Thinking of getting a new pet?

Getting a pet is a very exciting time, but many people do not realise the time and effort needed to taking care of one.
We can help you choose the right pet for you, whether it may be a dog, cat, reptile fish or small furry, and help you understand the needs of the pet you're thinking about getting.​ Come in and speak to our veterinary team for a better understanding if the pet you have in mind is suitable for your lifestyle.
Adding a new addition to the family?
The arrival of a new baby is a joyous occasion for any family, but it's always important to spare a thought for your fur-babies to ensure they handle the change.
1. Mark off separate sleeping areas for the baby and the dog. Train your dog to sleep in a particular place, whether this be a comfy dog bed, or a mat. Keep the baby’s bedroom and your bedroom off limits so they know the boundaries before the baby arrives.
2. Dogs are affected by the noise of a baby crying and it can make them restless and agitated. Try and play recordings of a baby crying in the house before the baby arrives to allow your pet to become accustomed to the sound.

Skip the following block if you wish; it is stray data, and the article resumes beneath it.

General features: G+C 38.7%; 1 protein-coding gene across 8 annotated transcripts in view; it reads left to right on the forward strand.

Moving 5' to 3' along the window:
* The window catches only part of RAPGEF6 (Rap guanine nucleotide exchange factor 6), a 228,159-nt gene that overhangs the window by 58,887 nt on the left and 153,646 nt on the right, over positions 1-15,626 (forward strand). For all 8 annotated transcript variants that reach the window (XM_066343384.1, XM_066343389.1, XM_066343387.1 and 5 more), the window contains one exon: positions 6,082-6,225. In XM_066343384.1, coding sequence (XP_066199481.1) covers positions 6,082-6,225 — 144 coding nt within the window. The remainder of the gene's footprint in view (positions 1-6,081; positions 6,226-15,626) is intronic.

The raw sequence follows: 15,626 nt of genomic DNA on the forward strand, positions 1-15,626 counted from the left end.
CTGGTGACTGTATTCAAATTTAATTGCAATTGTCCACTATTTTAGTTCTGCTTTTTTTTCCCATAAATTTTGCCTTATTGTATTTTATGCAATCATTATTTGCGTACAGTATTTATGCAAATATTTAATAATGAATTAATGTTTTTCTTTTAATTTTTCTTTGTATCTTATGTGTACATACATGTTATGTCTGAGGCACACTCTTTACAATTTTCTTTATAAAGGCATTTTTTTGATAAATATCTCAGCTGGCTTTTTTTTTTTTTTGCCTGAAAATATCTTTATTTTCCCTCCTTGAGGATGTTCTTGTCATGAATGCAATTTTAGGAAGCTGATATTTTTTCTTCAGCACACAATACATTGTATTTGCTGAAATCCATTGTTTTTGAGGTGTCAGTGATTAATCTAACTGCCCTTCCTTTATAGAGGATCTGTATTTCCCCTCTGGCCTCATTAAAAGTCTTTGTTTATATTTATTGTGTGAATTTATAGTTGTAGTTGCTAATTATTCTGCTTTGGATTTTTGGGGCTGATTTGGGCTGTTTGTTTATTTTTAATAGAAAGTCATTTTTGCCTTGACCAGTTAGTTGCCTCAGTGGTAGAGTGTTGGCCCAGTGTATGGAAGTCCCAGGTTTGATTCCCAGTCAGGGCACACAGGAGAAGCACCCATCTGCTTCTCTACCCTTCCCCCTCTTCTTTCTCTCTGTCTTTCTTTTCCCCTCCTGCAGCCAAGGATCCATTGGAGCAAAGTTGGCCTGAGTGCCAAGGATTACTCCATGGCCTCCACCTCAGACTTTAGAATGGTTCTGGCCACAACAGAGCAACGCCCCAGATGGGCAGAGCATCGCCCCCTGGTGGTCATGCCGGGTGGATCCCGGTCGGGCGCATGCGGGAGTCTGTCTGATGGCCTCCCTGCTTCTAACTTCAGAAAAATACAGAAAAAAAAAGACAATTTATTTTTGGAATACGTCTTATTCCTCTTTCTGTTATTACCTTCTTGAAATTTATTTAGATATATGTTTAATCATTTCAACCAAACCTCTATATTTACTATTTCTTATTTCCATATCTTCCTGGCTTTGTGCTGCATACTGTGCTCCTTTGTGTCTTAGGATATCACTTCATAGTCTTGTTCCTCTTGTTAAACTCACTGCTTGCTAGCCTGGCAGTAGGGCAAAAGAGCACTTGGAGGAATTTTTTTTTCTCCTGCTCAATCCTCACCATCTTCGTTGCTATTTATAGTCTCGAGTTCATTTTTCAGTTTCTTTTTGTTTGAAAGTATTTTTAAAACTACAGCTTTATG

3. Try and help your dog become used to the baby’s belongings before he or she arrives. Taking an empty pram along on a walk, leaving a few toys in the lounge etc. This will ease your pet into a new routine gently.
4. If your dog is excitable around new people and smells, there are some fantastic training programmes or aids available. Remember to reward good behaviour!
5. Smell is crucial when introducing a new baby so put items such as baby oil or talc on a bare arm on a regular basis so your dog can adjust to the new products around the house.
6. Bring some of the little one’s clothes home, fresh with the smell of your new baby. Leaving items around the house can help your dog adjust to the new scents.
7. Try and keep to a routine. Dogs need to feel wanted and involved, so if they are used to a morning walk, try and stick to that. Don’t let them associate a day or two of neglect with the new baby.
8. If you’re worried about your dog’s initial reaction to the baby, keep him on a lead. Allow them to sniff the baby very gently and become accustomed to the scent, but maintain control.
9. Don’t divide attention between the dog and the baby. Baby’s bedtime shouldn't be time to pay attention to the dog, as otherwise they will feel neglected when the baby is awake. 

Useful Links

British Veterinary Association: 

 http://www.bva.co.uk/


The Royal College of Veterinary Surgeons: 

 http://www.rcvs.org.uk

The Bristish Small Animal Association: 

http://www.bsava.com/

Feline Advisory Bureau:

http://www.icatcare.org/

Kennel Club: 

http://www.thekennelclub.org.uk/

PETS Passports: 

https://www.gov.uk/take-pet-abroad

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